23.29      Councillor Lloyd replied, certainly what we would propose if you want to encourage meadows, if you have had a two winter cuts, one in early autumn and one around Christmas, then you would let them grow for the rest of the year. I have been advised by experts that is not necessarily the opinion of the Council. Communicating that to the public is very important. I think we could use signage, certainly in my ward, a lot of canvassing was done by the stakeholder group that wanted it done and they literally knocked on all of the doors of the roads where they wanted the grass verges to be left, and that was very successful. In some sections there are patches of grass that have been cut in front of peoples’ houses because they wanted it like that and in other sections, meadows grown.

 

              We could put in place a plan I think we could make it very clear to the public how we do it and I look forward to working with all councillors in doing that as I think it something that we would all agree on.

 

(8)     Councillor Fishleigh

              Subject matter: Hyde Group

 

23.30      Councillor Fishleigh asked a question, I anyone is interested in this question, please visit the website of Trustpilot and type in the Hyde Group to read peoples stories of despair.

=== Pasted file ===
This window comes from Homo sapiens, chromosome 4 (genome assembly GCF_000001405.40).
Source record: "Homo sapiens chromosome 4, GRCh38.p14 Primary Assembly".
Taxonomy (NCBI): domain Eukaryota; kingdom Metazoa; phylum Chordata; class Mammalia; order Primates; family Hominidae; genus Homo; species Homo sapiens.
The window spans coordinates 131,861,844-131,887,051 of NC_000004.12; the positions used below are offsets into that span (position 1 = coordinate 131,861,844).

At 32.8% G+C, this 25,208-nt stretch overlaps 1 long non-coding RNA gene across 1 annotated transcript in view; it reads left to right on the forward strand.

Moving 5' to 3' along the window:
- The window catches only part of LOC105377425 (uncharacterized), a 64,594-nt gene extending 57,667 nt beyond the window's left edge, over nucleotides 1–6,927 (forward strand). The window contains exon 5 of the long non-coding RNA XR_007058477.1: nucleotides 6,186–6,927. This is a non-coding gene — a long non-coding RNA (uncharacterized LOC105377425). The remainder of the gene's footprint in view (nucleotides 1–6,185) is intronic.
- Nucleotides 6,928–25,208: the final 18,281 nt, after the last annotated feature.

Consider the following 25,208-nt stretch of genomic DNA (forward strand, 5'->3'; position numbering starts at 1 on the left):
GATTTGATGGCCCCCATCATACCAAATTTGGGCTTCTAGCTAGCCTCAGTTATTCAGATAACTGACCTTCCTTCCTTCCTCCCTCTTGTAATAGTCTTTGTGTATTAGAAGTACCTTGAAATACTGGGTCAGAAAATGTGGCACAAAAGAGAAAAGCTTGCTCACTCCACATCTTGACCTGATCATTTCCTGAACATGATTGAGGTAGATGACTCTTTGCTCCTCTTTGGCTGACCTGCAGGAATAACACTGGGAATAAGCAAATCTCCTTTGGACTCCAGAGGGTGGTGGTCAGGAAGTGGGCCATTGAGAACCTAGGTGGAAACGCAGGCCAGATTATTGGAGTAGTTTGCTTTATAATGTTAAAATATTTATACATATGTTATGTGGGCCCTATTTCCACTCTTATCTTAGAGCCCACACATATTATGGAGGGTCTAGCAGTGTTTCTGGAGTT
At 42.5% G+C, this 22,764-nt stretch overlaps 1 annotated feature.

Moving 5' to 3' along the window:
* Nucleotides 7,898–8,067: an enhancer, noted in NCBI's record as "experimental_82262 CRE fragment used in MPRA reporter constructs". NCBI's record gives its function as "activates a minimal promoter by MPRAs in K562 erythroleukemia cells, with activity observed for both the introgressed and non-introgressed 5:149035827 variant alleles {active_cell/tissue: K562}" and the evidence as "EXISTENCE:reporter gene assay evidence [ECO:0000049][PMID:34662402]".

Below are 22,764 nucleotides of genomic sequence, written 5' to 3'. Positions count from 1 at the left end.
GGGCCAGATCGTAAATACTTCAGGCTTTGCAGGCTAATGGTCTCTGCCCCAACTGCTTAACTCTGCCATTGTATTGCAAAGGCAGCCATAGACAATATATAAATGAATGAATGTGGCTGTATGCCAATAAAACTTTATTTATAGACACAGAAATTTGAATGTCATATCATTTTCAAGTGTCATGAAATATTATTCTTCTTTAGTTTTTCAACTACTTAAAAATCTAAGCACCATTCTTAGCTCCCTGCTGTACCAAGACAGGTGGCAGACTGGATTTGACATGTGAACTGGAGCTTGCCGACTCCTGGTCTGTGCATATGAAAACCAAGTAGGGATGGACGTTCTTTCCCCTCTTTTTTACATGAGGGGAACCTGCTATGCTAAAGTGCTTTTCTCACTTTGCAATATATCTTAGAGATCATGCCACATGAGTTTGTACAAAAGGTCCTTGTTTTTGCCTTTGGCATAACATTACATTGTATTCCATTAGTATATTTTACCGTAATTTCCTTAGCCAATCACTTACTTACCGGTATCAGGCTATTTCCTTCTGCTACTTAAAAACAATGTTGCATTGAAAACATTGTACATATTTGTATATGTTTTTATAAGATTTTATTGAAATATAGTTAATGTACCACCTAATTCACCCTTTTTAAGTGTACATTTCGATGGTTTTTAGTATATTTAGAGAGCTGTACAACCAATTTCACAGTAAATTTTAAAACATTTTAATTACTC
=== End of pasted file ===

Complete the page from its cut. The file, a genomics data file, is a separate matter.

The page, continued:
Given the appalling reviews of despair on Trustpilot, the company’s cavalier and uncaring attitude to residents living next to its Saltdean development and the company’s refusal to help those with shared ownership properties with their cladding nightmares. Will the Council review its relationship with this company?

 

23.31      Councillor Shanks replied on behalf of the Joint Chairs of the Housing Committee. I do have sympathy with your question as I have had a lot of issues about the cladding in my ward involving Hyde. This is a national issue, and I don’t know if Hyde is worse than any other company, but it is a big problem in terms of people not being able to sell their properties or having to pay extra for waking watches etc.